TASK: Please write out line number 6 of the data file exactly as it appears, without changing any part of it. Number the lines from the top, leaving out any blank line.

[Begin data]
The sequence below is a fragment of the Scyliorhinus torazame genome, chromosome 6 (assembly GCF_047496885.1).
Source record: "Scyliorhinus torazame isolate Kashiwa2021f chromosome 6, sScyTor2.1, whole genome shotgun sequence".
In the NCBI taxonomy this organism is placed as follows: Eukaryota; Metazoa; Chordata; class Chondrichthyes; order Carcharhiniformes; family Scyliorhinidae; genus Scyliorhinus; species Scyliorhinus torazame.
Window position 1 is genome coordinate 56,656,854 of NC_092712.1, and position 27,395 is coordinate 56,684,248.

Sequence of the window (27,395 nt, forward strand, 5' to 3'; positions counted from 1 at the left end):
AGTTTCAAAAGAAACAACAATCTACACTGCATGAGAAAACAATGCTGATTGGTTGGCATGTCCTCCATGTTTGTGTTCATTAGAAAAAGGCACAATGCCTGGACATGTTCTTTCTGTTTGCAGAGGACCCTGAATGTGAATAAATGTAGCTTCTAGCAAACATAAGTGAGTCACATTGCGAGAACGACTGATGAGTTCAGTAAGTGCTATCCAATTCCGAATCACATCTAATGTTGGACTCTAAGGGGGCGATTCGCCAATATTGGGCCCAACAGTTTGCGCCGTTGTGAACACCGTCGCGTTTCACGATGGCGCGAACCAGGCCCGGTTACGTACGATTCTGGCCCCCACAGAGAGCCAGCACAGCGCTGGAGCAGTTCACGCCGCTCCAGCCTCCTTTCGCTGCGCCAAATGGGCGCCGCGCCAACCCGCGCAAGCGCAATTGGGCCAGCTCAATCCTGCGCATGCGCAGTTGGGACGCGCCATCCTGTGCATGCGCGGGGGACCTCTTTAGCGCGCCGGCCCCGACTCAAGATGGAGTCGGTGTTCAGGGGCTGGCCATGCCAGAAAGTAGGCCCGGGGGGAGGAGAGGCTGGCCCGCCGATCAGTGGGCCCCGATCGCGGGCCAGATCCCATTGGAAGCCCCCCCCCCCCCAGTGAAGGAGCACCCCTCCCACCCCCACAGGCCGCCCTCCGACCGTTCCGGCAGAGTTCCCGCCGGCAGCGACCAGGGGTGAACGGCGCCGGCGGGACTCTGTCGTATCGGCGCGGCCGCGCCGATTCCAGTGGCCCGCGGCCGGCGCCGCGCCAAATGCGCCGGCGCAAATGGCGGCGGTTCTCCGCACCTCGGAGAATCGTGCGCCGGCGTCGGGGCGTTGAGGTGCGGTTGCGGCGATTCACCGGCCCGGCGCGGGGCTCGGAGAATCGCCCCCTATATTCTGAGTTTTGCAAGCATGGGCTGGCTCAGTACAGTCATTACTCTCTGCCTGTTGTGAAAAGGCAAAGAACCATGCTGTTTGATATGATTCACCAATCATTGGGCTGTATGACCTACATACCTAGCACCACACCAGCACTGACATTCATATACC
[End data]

AGTTTCAAAAGAAACAACAATCTACACTGCATGAGAAAACAATGCTGATTGGTTGGCATGTCCTCCATGTTTGTGTTCATTAGAAAAAGGCACAATGCCTGGACATGTTCTTTCTGTTTGCAGAGGACCCTGAATGTGAATAAATGTAGCTTCTAGCAAACATAAGTGAGTCACATTGCGAGAACGACTGATGAGTTCAGTAAGTGCTATCCAATTCCGAATCACATCTAATGTTGGACTCTAAGGGGGCGATTCGCCAATATTGGGCCCAACAGTTTGCGCCGTTGTGAACACCGTCGCGTTTCACGATGGCGCGAACCAGGCCCGGTTACGTACGATTCTGGCCCCCACAGAGAGCCAGCACAGCGCTGGAGCAGTTCACGCCGCTCCAGCCTCCTTTCGCTGCGCCAAATGGGCGCCGCGCCAACCCGCGCAAGCGCAATTGGGCCAGCTCAATCCTGCGCATGCGCAGTTGGGACGCGCCATCCTGTGCATGCGCGGGGGACCTCTTTAGCGCGCCGGCCCCGACTCAAGATGGAGTCGGTGTTCAGGGGCTGGCCATGCCAGAAAGTAGGCCCGGGGGGAGGAGAGGCTGGCCCGCCGATCAGTGGGCCCCGATCGCGGGCCAGATCCCATTGGAAGCCCCCCCCCCCCCAGTGAAGGAGCACCCCTCCCACCCCCACAGGCCGCCCTCCGACCGTTCCGGCAGAGTTCCCGCCGGCAGCGACCAGGGGTGAACGGCGCCGGCGGGACTCTGTCGTATCGGCGCGGCCGCGCCGATTCCAGTGGCCCGCGGCCGGCGCCGCGCCAAATGCGCCGGCGCAAATGGCGGCGGTTCTCCGCACCTCGGAGAATCGTGCGCCGGCGTCGGGGCGTTGAGGTGCGGTTGCGGCGATTCACCGGCCCGGCGCGGGGCTCGGAGAATCGCCCCCTATATTCTGAGTTTTGCAAGCATGGGCTGGCTCAGTACAGTCATTACTCTCTGCCTGTTGTGAAAAGGCAAAGAACCATGCTGTTTGATATGATTCACCAATCATTGGGCTGTATGACCTACATACCTAGCACCACACCAGCACTGACATTCATATACC